by Roland D. Hallee
“You got yer dead skunk in the middle of the road, dead skunk in the middle of the road; You got yer dead skunk in the middle of the road, stinkin’ to high heaven.”
Those lyrics to the song by Loudon Wainwright III tend to speak the truth this time of the year. With the warmer weather during the day, skunks are finding their way out of the winter dens.
A dead skunk by the side of the road in North Vassalboro last Sunday is witness to that rite of spring.
Skunks are placid, retiring and non-aggressive by nature. They try very hard not to get in harm’s way. I’ve had several encounters with skunks and have been able to “talk my way” out of trouble. Some people call me the “skunk whisperer.” Speaking to them in a soft, calm, yet firm voice will convince them that you, also, mean no harm.
“Crossin’ the highway late last night
He shoulda looked left, and he shoulda looked right;
He didn’t see the station wagon car,
The skunk got squashed and there you are.”
Skunks eat mostly insects, many of which are pests to humans. Therefore, they are very beneficial to have around. They also eat some plant material, including wild fruits, apples and corn. In winter and spring, they may eat mice and the eggs of ground-nesting birds. In the summer, they find inground bee hives to be a delicacy.
Breeding usually occurs in late winter or early spring and gestation averages about 60-75 days, so babies are usually born in May or June. Second litters and late births do occur. After mating, a female can store the male’s sperm and delay initiating pregnancy for some weeks. Litters range from three to as many as 10 young who remain in the nest for about two months, after which they begin to follow their mom as she forages.
Skunks are able to dig their own burrows but will also use abandoned dens of other animals, hollow logs, wood or rock piles, under buildings, stone walls, hay or brush piles and trees or stumps. We had a family of five once reside under our deck at camp. Had I not observed them going under there at dawn one day, I would never have known they were there.
“Take a whiff on me, that ain’t no rose,
Roll up yer window and hold your nose.
You don’t have to look and you don’t have to see,
‘Cause you can feel it in your olfactory.”
The skunk’s main defense is a complex chemical substance that includes sulfuric acid that can be fired from either one or two independently targetable anal glands. Because of this ability, skunks will stand and face a threat rather than run away. This works well with people and animals but is usely against cars. As a result, many skunks die on roadways. They just can’t seem to win that battle.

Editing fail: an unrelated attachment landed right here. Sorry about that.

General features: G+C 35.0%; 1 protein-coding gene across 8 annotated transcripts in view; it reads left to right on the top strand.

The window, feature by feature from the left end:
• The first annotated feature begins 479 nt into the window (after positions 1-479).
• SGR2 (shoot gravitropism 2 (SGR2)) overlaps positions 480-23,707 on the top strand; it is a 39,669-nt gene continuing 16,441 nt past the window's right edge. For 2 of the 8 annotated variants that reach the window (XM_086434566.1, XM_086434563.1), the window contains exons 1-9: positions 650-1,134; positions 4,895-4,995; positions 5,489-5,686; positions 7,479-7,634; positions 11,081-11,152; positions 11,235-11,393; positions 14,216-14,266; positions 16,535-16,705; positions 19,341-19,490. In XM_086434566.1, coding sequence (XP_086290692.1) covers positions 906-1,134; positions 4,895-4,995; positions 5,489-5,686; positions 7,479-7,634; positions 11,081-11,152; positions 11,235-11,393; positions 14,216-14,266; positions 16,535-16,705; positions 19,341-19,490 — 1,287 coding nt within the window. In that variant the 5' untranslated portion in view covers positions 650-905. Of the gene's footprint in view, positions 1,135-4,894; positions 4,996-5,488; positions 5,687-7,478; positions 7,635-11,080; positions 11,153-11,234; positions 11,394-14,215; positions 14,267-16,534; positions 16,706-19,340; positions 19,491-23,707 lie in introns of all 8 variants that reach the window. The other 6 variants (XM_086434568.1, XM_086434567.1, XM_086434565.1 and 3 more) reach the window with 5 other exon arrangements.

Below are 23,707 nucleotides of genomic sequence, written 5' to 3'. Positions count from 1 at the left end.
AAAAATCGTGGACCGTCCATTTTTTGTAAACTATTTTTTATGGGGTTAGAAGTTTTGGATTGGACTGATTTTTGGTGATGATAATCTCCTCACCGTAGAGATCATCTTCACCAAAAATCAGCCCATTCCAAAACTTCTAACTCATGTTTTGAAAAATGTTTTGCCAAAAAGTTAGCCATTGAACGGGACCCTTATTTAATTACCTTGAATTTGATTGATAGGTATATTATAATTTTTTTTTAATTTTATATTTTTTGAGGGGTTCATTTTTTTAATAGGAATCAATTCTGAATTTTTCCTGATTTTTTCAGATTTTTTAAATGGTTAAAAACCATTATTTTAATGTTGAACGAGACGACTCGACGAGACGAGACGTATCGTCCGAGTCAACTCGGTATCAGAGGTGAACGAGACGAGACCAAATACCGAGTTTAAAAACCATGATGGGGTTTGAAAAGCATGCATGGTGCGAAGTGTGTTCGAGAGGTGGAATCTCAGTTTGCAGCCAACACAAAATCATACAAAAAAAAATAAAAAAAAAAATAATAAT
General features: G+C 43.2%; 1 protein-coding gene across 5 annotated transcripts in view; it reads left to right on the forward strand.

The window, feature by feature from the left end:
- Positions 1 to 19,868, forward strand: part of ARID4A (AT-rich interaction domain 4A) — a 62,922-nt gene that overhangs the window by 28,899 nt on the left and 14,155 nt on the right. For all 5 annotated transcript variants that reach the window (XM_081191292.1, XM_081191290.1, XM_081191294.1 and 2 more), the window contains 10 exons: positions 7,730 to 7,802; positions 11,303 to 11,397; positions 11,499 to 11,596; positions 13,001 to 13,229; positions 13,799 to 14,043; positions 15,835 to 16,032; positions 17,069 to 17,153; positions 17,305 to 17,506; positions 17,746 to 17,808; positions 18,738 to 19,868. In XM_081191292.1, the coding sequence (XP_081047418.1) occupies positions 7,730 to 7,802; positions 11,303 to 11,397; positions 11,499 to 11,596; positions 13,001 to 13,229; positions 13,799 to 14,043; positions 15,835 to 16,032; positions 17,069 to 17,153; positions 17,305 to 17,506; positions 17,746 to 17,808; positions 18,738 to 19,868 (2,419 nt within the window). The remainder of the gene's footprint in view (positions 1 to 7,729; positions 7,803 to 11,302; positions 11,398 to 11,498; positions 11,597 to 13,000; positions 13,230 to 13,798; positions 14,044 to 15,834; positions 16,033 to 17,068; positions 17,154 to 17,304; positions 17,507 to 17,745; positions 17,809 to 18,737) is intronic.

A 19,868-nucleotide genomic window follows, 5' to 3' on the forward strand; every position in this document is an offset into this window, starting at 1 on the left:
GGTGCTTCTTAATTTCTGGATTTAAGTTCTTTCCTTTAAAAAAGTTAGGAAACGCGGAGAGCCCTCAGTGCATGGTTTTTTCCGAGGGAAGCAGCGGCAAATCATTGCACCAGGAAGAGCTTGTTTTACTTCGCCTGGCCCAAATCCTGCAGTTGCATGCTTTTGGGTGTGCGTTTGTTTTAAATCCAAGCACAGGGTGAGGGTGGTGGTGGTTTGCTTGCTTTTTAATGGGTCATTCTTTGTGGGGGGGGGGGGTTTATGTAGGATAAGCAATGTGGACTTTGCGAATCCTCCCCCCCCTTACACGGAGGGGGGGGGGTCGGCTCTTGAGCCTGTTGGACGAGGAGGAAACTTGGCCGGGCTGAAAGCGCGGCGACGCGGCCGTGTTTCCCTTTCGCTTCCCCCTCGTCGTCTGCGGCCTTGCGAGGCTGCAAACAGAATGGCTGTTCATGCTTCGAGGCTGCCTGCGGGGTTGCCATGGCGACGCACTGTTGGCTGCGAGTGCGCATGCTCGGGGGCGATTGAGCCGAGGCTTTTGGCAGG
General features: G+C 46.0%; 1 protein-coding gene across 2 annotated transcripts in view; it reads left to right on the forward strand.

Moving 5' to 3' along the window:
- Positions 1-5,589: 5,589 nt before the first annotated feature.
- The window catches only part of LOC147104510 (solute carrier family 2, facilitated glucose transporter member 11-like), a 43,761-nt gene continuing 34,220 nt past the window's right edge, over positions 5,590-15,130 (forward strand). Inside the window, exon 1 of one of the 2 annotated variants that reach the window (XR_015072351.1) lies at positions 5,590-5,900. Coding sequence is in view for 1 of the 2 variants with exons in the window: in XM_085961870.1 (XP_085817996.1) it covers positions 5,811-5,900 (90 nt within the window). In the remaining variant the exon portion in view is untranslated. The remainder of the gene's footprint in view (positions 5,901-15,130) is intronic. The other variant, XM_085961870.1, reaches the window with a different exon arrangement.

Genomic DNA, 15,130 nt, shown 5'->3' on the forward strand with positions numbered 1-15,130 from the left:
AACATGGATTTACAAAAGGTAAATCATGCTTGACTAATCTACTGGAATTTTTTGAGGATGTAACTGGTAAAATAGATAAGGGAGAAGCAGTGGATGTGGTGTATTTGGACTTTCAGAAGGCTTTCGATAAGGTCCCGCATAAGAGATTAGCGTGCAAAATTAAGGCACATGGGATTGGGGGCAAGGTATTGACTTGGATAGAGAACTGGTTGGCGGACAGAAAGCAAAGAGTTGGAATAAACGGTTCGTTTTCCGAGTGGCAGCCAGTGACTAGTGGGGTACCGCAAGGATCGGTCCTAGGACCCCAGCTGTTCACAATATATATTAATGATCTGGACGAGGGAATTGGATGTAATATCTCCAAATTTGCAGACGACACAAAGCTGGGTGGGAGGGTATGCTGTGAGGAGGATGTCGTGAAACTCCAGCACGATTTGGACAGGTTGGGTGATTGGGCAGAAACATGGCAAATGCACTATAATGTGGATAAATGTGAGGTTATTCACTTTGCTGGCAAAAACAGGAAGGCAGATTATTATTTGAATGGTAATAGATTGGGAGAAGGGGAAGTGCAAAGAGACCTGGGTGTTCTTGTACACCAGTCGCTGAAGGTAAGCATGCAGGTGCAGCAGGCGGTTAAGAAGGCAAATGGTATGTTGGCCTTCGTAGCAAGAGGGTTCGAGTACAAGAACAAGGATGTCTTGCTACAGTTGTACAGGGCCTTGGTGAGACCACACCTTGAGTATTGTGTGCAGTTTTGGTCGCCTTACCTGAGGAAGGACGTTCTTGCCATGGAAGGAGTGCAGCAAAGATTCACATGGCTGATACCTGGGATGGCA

Skunks generally will give you ample warning before unloading its odoriferous defense system. Each year, many skunks are killed because someone is afraid of getting sprayed. Those who are familiar with skunks know that it takes a lot to get sprayed. Hopefully, through education, people will come to recognize and understand the role these mild animals play and the benefits of tolerating their presence.
Skunks can carry rabies, but it is important to remember that not every skunk is rabid. Only if an adult skunk seen in the daytime is showing abnormal behaviors such as paralysis, unprovoked aggression, moving in circles, or self-mutilation should you call your animal control officer or police department.
“Yeah, you got your dead cat and you got yer dead dog,
On a moonlight night you got yer dead toad frog;
Got yer dead rabbit and yer dead raccoon,
The blood and guts, they’re gonna make you swoon.”
They can be frightening when you encounter one, especially in the middle of the night, but these critters are kind of nice to have around at times. I remember one time when I came out of the house in early morning to fetch my newspaper, and found a large hole dug in the side lawn. At first I was upset at the sight. Closer inspection showed that a skunk had dug up a hornets nest that I did not know even existed. It could have brought some painful consequences the next time I mowed my lawn. I still thank that skunk to this day.
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